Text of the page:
Remak Ramsay, the actor, says he has no particular desire to be a household name. For the moment he seems to have fulfilled his goal.
"A household name?" he exclaimed, letting the phrase fall to the floor and lie there. "No, I think I would rather have the respect of my peers. Yes, and of course I like good reviews. But I'm just not charismatic enough to have mobs of fans chasing me down the halls, shooting off flashbulbs and demanding autographs."
Surely this will change.
"I don't think so," Ramsay said apologetically.
A 6-foot 3-inch theatrical exception, Remak Ramsay has the lead in "The Winslow Boy," a story of family crisis in post-Edwardian England, which opened last night at the Kennedy Center. In brush mustache, cropped hair and lanky aplomb, he looks every inch an Englishman schooled in the subtleties of Noel Coward and Somerset Maugham -- and sounds it, in the varnished rhythm of his club-member voice.
Alas, impression is again dead wrong.
"I was born in Baltimore, and then we lived in Philadelphia for a while," Ramsay explained patiently. "I don't even have a deep voice. As it happens, I just woke up."
It is his bearing then, taut as a tennis net. For Ramsay concedes that others have been fooled.
"When I was doing 'Private Lives' with Maggie Smith, John Gielgud came to see me. He's a dear man, very dear, but a bit vague. Quite vague, really. He said to me, 'You have a very convincing American accent.'
"I said, 'Well, I am American, of course.'
"Gielgud said, 'Oh, surely not.'"
Like many non-household words in the theater community, Remak Ramsay looks familiar, the result perhaps of Somerset Maugham's "Home and Beauty" at the Kennedy Center, or of Tom Stoppard's "Every Good Boy Deserves Favour," in which he played the psychiatrist during both runs at the Center. He has had many roles on Broadway. His films include "Simon," "The Stepford Wives," "The Great Gatsby" and "The Front," and it does not astound him not to be immediately remembered in any.
He is an actor who will look you in the eye and say, "The theater is getting to be more like show business every day," and then politely wait for you to realize he isn't kidding. While waiting, he rests his temple against the first and second fingers of his right hand. The show business reference has nothing to do with the fact that his dressing room is painted lavender, because it was dwelt in by Elizabeth Taylor until "The Little Foxes" departed over the weekend. No, he is referring to the tearing down of New York's grand dramatic theaters, and the resurgent popularity of musicals, and the passing-on of traditional acting.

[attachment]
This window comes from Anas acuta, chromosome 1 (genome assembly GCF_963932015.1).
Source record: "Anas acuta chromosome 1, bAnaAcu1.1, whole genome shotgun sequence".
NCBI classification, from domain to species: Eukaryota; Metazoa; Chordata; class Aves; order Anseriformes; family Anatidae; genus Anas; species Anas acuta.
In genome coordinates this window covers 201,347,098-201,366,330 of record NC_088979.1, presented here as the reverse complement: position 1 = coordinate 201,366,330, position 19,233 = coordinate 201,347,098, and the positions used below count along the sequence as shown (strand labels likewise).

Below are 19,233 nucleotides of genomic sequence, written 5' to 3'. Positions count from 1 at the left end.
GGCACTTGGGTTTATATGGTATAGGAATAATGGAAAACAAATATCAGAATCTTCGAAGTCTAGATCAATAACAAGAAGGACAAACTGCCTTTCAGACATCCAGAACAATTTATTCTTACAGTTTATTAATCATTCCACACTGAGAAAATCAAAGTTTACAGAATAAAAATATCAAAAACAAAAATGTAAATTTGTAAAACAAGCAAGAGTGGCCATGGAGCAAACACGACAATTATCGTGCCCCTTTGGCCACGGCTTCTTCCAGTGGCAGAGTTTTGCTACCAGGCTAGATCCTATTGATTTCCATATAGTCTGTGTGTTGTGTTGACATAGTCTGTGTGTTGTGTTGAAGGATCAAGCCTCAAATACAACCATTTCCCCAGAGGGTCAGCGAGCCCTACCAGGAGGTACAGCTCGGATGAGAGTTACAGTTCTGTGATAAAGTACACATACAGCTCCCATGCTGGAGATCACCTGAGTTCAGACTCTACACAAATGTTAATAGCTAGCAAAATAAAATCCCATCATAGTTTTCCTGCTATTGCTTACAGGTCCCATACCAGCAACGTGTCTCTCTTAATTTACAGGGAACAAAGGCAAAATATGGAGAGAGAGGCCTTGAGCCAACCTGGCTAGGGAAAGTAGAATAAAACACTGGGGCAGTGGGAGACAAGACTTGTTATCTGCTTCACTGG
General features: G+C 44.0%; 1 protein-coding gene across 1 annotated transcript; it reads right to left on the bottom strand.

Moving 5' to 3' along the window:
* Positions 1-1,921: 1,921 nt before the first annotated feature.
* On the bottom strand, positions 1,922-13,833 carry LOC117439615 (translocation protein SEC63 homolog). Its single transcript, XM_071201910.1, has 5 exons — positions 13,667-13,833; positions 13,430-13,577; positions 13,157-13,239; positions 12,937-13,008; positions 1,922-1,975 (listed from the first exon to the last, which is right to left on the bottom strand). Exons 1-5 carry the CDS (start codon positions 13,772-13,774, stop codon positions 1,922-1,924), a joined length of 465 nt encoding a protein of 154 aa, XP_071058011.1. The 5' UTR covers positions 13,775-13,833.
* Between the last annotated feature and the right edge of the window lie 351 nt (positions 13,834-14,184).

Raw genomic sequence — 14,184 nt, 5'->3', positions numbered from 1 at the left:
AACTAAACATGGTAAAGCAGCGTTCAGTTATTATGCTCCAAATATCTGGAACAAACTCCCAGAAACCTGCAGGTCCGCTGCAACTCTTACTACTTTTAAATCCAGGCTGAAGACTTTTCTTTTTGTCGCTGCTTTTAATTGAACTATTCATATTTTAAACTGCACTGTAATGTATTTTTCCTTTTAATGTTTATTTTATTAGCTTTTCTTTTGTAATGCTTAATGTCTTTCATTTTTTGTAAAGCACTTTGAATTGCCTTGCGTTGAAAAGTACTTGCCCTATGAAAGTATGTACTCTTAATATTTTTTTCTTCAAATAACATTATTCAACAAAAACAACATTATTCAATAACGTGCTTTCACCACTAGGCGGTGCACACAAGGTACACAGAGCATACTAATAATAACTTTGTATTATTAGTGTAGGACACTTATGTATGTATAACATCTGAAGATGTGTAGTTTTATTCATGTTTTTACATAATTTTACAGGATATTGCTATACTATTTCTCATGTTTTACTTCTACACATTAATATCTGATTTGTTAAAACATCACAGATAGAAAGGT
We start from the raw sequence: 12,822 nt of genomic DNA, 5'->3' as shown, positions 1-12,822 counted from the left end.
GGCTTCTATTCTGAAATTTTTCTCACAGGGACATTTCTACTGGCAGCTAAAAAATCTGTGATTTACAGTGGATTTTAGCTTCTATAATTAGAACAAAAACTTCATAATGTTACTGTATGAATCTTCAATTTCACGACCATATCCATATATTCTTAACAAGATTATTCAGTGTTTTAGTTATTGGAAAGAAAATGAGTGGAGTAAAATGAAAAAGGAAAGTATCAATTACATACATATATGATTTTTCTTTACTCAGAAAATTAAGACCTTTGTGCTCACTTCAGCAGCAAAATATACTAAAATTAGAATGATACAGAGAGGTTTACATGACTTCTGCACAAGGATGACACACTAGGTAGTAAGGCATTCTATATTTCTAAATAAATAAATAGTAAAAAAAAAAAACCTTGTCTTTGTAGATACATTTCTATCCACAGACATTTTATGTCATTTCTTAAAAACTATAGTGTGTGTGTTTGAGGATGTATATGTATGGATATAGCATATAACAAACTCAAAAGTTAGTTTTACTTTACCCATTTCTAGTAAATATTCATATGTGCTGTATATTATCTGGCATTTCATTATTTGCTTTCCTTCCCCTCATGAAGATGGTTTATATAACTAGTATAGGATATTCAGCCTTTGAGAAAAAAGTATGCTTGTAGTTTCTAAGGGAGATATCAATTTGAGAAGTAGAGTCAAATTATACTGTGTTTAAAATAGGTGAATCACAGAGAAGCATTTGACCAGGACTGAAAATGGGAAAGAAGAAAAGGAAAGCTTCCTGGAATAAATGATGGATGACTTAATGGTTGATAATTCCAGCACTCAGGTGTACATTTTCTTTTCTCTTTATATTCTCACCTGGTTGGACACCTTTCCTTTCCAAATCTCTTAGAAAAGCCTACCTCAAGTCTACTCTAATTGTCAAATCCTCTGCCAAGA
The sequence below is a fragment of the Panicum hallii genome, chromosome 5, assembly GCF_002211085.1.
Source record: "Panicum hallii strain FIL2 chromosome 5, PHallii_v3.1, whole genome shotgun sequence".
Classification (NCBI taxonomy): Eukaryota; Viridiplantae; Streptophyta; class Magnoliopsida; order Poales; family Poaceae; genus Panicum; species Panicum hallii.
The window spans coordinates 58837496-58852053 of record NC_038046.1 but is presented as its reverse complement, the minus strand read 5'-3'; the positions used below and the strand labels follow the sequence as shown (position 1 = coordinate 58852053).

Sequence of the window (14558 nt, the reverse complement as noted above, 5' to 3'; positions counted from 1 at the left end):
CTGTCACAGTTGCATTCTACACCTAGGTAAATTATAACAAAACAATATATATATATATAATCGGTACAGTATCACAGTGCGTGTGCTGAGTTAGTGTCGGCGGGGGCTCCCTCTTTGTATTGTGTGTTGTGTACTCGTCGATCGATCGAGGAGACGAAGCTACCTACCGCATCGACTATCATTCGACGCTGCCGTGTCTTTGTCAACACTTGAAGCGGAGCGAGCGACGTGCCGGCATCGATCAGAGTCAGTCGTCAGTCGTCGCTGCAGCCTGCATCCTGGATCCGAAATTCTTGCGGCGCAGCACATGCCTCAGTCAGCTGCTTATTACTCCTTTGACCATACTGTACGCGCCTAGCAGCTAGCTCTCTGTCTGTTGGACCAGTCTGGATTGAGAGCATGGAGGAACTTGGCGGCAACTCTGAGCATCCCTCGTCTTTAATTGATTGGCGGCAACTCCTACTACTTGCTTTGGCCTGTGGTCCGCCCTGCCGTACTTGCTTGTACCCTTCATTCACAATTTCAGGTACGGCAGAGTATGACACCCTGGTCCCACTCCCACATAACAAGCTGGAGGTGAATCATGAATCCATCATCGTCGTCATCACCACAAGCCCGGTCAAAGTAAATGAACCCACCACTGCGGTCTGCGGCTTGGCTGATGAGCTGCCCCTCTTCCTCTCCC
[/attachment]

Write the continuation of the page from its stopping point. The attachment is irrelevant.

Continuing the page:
More anon, but first, Remak. "Oh, yes, Remark, Remmick, Remake, I get them all," he said. "I often envied my brother, whose name is John. Actually, Remak -- the accent on the second syllable -- is my middle name." One braces, as always, in preparation for the Christian name scorned in favor of this middle. "It's Gustavus," Ramsay said.
He lives in New York and feels at home in Washington D.C., and not at home in Los Angeles.
"I can't go back there anymore," he said. "I make the most awful mistakes, as I did with Barbara Bain. I was at a party in Hollywood, and someone brought me to her and said, 'Do you know Barbara Bain?' And I shook hands and said, 'Noooo, I don't think so . . .' This was a mistake in Hollywood, and an insult. All those years on 'Mission Impossible' and I didn't know who she was. But in my own defense, she might no know who Alfred Lunt and Lynn Fontanne are.
In a grand and unusual way (at least compared to fidgety off-screen movie stars and their tales of agent-betrayal and bad luck), Ramsay holds himself apart.